Glaucoma is a group of diseases that can damage the eye's optic nerve. It often results in vision loss and blindness. Glaucoma occurs when the normal fluid pressure inside the eyes slowly rises. However, recent findings now show that glaucoma can occur with normal eye pressure. Glaucoma can steal sight without warning signs or symptoms. Patients can often protect their eyes against serious vision loss by treating the disease in its early stages. According to the Glaucoma Research Foundation, more than 4 million Americans have glaucoma, but only 50% know they have it. The suspected number of cases of glaucoma worldwide is 65 million.
In response to these statistics, McGowan Institute for Regenerative Medicine
faculty member Joel Schuman, MD, the Eye & Ear Foundation Professor and Chairman, Department of Ophthalmology, University of Pittsburgh, the Director, UPMC Eye Center, and a co-Director of the Louis J. Fox Center for Vision Restoration, and the team of researchers at the Fox Center’s Ophthalmic Imaging Research Laboratory are working to:
• improve detection and progression of glaucoma through the use of ocular imaging devices
• develop ocular imaging devices hardware and software for improved diagnostic performance
• enhance the understanding of the ocular pathophysiology, and
• train future vision scientists leaders in ocular imaging.
Dr. Schuman and his colleagues were the first to identify a molecular marker for human glaucoma, as published in Nature Medicine
in 2001. He has been continuously funded by the National Eye Institute as a principal investigator since 1995. He is also the principal investigator of a National Institutes of Health (NIH) grant to study novel glaucoma diagnostics. He is co- investigator of NIH grants for research into novel optical diagnostics, short pulse laser surgery, and advanced imaging in glaucoma. Dr. Schuman is an inventor of optical coherence tomography (OCT), used world-wide for ocular diagnostics.
The Ophthalmic Imaging Research Laboratory specializes in the development and testing of cutting edge ophthalmic imaging devices. These devices can assist in the early detection and diagnosis of glaucoma and retinal diseases.
The ophthalmic imaging devices provide highly detailed images of ocular structures at micron scale. These devices assist also in the quantification of ocular structures. The Laboratory focuses on the use of ophthalmic imaging devices for glaucoma assessment. Micron-scale imaging leads to an earlier diagnosis and a higher sensitivity in detecting the progression of the disease. These techniques can improve the patient’s management of the disease and maintain his/her functional vision.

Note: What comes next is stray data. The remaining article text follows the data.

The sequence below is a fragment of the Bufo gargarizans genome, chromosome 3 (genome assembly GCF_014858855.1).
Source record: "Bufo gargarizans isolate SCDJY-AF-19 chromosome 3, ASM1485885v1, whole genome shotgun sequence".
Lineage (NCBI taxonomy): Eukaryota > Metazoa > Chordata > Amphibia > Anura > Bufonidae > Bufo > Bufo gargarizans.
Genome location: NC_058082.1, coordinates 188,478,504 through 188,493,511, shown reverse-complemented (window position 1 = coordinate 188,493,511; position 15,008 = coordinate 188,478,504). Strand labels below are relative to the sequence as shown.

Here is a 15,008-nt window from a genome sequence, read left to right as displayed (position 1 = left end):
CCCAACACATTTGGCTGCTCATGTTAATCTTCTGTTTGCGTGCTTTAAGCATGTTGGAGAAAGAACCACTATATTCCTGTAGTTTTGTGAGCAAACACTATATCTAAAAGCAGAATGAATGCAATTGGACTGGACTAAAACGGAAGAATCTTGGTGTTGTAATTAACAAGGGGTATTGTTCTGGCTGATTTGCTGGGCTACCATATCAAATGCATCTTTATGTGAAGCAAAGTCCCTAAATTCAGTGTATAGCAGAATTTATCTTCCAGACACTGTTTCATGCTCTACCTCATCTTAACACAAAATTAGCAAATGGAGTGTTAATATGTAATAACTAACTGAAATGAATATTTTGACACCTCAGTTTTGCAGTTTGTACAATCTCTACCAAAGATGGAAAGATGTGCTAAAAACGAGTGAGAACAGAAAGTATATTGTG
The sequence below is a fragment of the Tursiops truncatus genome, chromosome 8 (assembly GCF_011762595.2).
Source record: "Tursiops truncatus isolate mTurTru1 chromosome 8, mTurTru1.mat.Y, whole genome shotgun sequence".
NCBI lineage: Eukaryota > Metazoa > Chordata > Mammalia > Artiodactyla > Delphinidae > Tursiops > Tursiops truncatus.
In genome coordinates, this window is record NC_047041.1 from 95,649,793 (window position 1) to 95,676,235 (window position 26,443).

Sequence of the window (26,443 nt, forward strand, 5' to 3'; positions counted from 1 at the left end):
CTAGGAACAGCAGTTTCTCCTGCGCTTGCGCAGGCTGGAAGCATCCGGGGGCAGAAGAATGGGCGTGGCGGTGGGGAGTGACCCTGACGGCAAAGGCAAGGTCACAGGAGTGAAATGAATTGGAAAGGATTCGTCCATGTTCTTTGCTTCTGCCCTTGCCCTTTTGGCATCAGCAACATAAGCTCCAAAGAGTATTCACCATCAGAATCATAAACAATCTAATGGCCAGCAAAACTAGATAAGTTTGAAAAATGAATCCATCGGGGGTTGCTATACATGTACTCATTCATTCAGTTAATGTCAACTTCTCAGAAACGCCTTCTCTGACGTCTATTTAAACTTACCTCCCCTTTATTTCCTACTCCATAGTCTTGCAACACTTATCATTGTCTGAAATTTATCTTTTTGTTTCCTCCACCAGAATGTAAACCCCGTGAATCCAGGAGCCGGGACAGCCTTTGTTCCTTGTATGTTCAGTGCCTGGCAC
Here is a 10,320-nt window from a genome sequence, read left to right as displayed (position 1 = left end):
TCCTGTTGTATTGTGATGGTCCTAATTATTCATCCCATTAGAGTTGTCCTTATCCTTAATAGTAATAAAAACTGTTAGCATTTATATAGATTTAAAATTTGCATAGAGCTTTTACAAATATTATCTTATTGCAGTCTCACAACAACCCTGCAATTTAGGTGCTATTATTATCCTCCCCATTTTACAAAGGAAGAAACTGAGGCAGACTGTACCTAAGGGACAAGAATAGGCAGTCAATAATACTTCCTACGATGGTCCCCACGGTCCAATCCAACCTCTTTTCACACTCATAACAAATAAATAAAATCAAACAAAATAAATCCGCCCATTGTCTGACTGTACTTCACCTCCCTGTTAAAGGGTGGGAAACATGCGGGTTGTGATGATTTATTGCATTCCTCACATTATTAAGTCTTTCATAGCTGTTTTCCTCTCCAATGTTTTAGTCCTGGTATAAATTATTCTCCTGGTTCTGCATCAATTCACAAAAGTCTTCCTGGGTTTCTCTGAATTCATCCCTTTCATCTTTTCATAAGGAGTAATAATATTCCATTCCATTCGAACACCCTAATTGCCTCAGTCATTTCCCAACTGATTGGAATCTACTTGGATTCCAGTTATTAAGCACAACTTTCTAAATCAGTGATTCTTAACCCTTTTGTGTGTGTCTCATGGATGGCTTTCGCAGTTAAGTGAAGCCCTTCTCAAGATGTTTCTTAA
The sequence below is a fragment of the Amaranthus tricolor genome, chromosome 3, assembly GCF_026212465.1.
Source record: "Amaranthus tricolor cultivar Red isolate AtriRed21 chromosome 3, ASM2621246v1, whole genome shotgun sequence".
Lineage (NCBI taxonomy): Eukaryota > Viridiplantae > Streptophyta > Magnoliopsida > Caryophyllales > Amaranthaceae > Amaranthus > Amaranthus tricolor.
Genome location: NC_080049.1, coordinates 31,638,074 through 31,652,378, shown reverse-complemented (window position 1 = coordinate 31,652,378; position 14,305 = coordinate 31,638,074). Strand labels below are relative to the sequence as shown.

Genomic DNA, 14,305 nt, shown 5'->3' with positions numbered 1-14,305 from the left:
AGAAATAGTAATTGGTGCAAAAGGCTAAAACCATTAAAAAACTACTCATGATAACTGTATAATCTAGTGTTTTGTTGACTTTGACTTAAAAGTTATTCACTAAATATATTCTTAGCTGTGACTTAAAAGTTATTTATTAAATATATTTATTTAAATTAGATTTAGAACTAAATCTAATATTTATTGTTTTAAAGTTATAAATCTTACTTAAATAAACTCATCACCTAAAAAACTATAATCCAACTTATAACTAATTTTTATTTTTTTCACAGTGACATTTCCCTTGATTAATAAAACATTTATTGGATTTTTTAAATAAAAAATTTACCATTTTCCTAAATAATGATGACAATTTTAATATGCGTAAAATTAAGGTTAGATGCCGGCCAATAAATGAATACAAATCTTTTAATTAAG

Recently in OSNSuperSite’s Ocular Surgery News U.S. Edition,
Dr. Schuman explained his treatment of patients with glaucoma once they are diagnosed. He tells his patients that there are different ways of treating their condition. His first option is eye drops, which have low risk but need to be used every day for the rest of their lives. The most commonly used first-line medication does not have many systemic effects, but it has side effects that are unusual and affect only the eye; these changes may reverse if they were to stop taking the drug.
Dr. Schuman’s second option is to use laser therapy. There are risks with this approach as well. Laser therapy works for about 70% of people for at least 1 year, for about 50% of people for 5 years, and for about 30% of people for 10 years. It can be repeated if necessary. Risks include inflammation and swelling of the eye, the pressure can go up instead of down, and there can be scarring in the tissue that is treated. The chance of any of those complications is low, but they can occur.
Glaucoma is mostly an asymptomatic blinding disease. An early and accurate diagnosis is essential to reduce morbidity.
Illustration: National Eye Institute.
OSNSuperSite Ocular Surgery News U.S. Edition (10/25/10)
Bio: Dr. Joel Schuman
UPMC Eye Center
Louis J. Fox Center for Vision Restoration
Ophthalmic Imaging Research Laboratory